John Idzik had Jets' circus leaving town even before releasing Tim Tebow
The Jets got Tebow for all the wrong reasons and got rid of him for the best one on Monday: He isn’t a good enough football player, whether they misused him or not. Only because this is New York is this now treated like the football crime of the century, right in there with what was treated like the basketball crime of the century, letting Jeremy Lin go play for somebody else’s team.
Idzik isn’t running the Jets so they can win the back page, or even the front page. He is trying to win them a Super Bowl, sometime before it becomes 50 years since Joe Namath. This he will try to do without gimmicks and quick fixes and some desperate need to make a splash.
Tebow? He isn’t the worst move the Jets made or even close, unless you think the fortunes of an entire franchise somehow can rest on a backup quarterback. Come on. Tim Tebow isn’t even the worst move the Jets have made lately with a quarterback, that happens to be the new contract they gave Mark Sanchez last year, one that must feel like a noose to Idzik. They were afraid Sanchez had a case of hurt feelings because they were looking at other quarterbacks and so they threw money at him they would have been better off burning.
They got him here and then clearly decided he couldn’t play. They didn’t want him and he didn’t want them and so it turned out that the joke was on pretty much everybody. But then this is what happens when you keep making one quick fix after another the way the Jets did, even if those quick fixes did have them within a game of the Super Bowl twice. All of a sudden you have created the kind of mess that requires this kind of big fix from John Idzik.
Idzik comes here and has to pay for the previous mistakes with Darrelle Revis’ contract, which made for terrific reality television, but really bad business. He has to pay — and keep paying — for Sanchez, whether he ends up releasing Sanchez or not. With Tebow, he only has to pay off the continued perception that the Jets are some kind of league-wide joke because of decisions made by a previous administration. Only they’re not.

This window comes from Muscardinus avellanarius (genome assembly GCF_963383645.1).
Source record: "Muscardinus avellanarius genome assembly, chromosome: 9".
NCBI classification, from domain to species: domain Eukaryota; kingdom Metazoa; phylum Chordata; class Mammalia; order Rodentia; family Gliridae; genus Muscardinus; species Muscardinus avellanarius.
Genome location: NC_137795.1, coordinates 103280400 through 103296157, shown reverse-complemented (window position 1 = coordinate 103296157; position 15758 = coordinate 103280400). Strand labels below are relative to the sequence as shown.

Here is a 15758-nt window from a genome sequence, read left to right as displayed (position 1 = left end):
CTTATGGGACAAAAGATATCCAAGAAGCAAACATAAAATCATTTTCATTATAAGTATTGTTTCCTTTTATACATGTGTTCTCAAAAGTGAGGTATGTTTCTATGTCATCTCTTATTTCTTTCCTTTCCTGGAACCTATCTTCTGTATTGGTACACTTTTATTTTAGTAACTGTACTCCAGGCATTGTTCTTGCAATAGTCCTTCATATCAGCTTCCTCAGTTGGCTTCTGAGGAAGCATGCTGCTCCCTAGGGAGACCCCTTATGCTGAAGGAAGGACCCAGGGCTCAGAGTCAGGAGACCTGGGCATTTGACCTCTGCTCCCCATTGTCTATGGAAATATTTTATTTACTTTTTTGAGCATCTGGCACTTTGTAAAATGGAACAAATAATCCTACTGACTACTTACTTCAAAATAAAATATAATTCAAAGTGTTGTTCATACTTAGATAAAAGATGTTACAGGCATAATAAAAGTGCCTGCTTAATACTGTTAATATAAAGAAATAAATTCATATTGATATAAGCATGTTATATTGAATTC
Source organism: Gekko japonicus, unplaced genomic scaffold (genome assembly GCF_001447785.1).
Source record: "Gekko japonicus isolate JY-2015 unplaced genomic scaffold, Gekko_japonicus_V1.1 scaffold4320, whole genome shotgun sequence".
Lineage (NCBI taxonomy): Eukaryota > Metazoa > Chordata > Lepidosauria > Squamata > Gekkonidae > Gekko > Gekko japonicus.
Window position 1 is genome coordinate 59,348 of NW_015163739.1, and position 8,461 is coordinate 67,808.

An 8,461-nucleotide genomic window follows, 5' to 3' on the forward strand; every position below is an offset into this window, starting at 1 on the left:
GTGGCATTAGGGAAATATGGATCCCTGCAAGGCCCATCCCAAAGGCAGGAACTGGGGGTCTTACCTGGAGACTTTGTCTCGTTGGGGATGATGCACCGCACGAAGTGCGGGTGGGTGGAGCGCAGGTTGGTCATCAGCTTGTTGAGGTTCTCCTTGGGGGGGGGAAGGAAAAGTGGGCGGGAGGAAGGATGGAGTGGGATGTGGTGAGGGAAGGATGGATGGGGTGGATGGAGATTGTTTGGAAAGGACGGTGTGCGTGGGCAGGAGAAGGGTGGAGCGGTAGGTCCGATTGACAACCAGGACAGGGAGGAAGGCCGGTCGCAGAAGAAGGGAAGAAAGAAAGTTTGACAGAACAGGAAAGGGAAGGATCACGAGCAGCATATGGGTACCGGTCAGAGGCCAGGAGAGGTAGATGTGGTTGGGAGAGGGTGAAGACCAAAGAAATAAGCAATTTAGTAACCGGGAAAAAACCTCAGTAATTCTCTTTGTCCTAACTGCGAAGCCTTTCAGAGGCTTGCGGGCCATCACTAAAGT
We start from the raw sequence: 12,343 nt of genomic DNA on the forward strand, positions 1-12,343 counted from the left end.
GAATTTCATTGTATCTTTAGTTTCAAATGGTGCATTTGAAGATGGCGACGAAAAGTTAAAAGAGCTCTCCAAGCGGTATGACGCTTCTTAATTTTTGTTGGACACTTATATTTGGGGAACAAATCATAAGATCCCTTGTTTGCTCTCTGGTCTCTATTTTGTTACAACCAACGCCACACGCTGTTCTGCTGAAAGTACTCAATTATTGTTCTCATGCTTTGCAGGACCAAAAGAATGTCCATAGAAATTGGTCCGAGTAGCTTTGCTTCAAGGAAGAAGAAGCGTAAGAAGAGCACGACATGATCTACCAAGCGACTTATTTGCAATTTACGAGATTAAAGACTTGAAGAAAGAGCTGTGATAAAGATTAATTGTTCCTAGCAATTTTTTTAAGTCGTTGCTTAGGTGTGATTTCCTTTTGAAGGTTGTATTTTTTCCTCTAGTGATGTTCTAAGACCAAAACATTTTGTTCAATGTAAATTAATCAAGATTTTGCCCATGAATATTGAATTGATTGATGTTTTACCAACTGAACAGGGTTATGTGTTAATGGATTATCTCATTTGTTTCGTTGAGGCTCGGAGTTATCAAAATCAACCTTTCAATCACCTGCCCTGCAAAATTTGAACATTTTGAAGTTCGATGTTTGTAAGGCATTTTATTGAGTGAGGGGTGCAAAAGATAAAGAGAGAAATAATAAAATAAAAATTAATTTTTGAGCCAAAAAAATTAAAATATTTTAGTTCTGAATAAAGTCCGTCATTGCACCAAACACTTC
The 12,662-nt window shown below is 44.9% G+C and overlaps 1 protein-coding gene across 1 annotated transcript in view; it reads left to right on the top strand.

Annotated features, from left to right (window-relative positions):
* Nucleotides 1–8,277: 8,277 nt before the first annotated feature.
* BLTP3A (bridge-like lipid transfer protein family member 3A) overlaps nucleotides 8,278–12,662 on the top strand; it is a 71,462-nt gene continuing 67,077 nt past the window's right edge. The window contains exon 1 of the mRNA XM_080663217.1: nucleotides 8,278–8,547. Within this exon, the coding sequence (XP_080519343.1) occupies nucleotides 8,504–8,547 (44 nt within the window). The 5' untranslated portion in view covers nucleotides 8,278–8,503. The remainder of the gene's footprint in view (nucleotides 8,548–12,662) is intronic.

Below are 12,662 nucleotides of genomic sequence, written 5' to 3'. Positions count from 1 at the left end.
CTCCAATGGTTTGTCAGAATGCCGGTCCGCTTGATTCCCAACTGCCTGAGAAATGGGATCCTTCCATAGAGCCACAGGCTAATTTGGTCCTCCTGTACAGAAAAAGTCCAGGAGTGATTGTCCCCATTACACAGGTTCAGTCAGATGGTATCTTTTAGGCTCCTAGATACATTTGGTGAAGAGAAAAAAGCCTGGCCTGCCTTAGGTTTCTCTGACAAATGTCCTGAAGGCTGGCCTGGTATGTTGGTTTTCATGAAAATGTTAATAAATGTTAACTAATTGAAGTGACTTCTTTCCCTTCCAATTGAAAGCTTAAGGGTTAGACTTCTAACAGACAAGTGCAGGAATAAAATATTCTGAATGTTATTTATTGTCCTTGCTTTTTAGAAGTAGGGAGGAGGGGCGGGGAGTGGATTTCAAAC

And by the way? It doesn’t mean that Idzik’s Jets ever make it as far as Mike Tannenbaum’s Jets anytime soon. Or ever. It doesn’t change the fact that Idzik inherited a mess. One that included Tim Tebow. The great secret weapon who turned out to be no weapon at all. Tebow: Who probably now wishes he’d been traded to the moon before being traded to the New York Jets.
“We have a great deal of respect for Tim Tebow,” Rex Ryan said in a statement. “Unfortunately, things did not work out the way we all had hoped. Tim is an extremely hard worker, evident by the shape he came back in this off-season. We wish him the best moving forward.”
Rex didn’t help Tebow and Tebow didn’t help Rex, not for a single down, for all the secrecy of training camp, as if the Jets were developing new drone technology and not the only kind of offense that could maximize Tebow’s limited skill set for the NFL. But again: What was hurting the Jets more even before they cut him? Tebow being a Jet or Sanchez being a Jet with that salary-cap-killing contract of his?
John Idzik isn’t suddenly Ernie Accorsi or Jerry Reese because Tim Tebow is gone. It just means that there is a different business model with the Jets now, whether Rex still thinks of himself as a ringmaster or not.
The Jets being a circus was a good story line around here, and for a while. It is just old news by now. And was before Idzik released Tebow. The people who keep saying that somehow these are the Same Old Jets are the ones who sound like the clowns.